May 5, 2012
Rivera injury hits close to home for Henke
By Bob Elliott, QMI Agency
Mariano Rivera was not the first closer to partake in power shagging.
Tom Henke used to make like an outfielder during batting practice for the Blue Jays.
“There’s only so much standing around and telling fishing stories you can do,” Henke said Saturday morning after arriving at his farm from a fruitless turkey hunt in which he “never heard a gobble, gobble.”
Pals John Cerutti and Henke would play games of 500 ... “first to 500 points wins, you get 100 for a fly ball, 50 for fielding a ground ball.”
“It gave us a chance to act like outfielders, think we were outfielders and steal home runs from George Bell and Jesse Barfield,” said Henke. “We positioned ourselves and knew the pull hitters. It was tough to defend spray hitters like Rance Mulliniks and Al Oliver, but it gave us a chance to get in our running.”
Rivera was power shagging to get in his running Thursday during batting practice at Kauffman Stadium before the New York Yankees played the Kansas City Royals.
The closer’s cleats caught in the dirt of the warning track attempting to catch a fly off the bat of Jayson Nix. The game’s greatest closer, stumbled and his knee twisted awkwardly. He laid on the turf in pain, grabbed his right knee with a torn ACL. Rivera is gone for the season.
“He amazes me,” said Henke of Rivera, who leads with 608 career saves, plus 42 in post-season play leading the Yanks to five World Series.
“Mariano has done it and he’s done it all with one pitch, his cutter. He’s probably the best ever.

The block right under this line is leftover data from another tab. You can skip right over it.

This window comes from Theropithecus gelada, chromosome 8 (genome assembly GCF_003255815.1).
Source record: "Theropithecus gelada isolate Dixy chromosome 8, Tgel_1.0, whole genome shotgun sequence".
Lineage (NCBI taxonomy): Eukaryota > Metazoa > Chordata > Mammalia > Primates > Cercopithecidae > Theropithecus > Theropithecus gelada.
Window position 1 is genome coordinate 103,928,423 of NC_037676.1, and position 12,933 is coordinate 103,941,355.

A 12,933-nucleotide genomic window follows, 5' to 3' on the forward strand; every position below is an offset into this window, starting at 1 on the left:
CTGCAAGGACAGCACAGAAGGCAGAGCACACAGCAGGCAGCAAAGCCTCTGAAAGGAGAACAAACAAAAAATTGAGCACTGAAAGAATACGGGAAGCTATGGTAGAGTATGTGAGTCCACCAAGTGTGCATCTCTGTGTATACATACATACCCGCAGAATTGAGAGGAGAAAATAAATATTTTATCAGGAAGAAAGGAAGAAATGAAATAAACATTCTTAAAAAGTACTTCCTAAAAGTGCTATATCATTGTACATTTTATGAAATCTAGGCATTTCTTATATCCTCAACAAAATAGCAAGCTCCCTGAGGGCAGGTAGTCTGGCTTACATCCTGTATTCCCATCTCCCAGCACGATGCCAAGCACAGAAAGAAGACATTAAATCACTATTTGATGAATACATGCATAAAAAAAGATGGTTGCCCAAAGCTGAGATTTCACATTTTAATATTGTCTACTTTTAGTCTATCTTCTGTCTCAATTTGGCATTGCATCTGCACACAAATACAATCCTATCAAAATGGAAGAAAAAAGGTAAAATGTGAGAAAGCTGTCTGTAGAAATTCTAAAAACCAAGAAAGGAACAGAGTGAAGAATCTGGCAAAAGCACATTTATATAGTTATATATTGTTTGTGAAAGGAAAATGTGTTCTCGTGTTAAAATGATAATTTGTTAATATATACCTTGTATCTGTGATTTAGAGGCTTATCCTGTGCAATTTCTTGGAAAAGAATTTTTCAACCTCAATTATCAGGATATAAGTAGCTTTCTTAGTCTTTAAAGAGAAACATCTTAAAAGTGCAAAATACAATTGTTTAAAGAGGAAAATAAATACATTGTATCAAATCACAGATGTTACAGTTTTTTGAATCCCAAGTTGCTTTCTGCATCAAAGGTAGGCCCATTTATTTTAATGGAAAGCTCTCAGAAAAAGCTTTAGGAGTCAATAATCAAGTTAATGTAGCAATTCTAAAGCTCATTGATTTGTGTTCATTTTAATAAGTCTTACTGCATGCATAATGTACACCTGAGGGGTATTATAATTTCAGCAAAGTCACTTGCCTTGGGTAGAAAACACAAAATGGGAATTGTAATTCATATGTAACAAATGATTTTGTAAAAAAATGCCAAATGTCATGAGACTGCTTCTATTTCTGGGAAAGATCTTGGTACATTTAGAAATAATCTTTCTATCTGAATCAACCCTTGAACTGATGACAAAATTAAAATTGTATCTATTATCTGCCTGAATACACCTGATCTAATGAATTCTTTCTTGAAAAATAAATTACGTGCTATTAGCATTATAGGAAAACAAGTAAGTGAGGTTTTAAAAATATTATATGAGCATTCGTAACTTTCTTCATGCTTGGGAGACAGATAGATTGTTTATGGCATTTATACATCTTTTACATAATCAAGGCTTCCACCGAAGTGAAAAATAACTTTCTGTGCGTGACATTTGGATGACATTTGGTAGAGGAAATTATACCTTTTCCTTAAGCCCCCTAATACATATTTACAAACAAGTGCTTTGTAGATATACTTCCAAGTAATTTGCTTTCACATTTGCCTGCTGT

“But he’s no spring chicken, he has to be careful.”
Henke was happy to hear Rivera, who turns 43 in November, plans on pitching next season, and recalled his own outings power shagging.
He had been with the Jays for 46 days after being recalled from triple-A Syracuse when the team arrived in the Bronx for a four-game series leading the Yanks in the American League East race by 21/2 games in September of 1985.
It was termed “the most important series in franchise history” by one Toronto paper.
“That was my first time there in a pennant race. The atmosphere was unbelievable, 54,000 people trying to rattle us,” Henke said. “They were throwing New York adjectives at us during batting practice when I showing outfielders how good an outfielder I was, taking home run balls off the fence.”
Then, like Rivera, it went bad. Henke hit the wall hard, so hard it knocked him to the warning track. Manager Bobby Cox started yelling at Henke from behind the batting cage.
“I rammed the wall with all I’ve got. Guess I wasn’t the sharpest,” Henke said. “This was before Bobby has his knee operations, his hip replacements and he couldn’t walk too good. He came running screaming ... not too happy.”
Cox had a meeting with Henke in the clubhouse explaining “we’re paying you to close games at 10:30, not shag balls at 5:30.”
Henke was relegated to standing behind a screen in shallow centre putting balls in the bucket for the remainder of the season.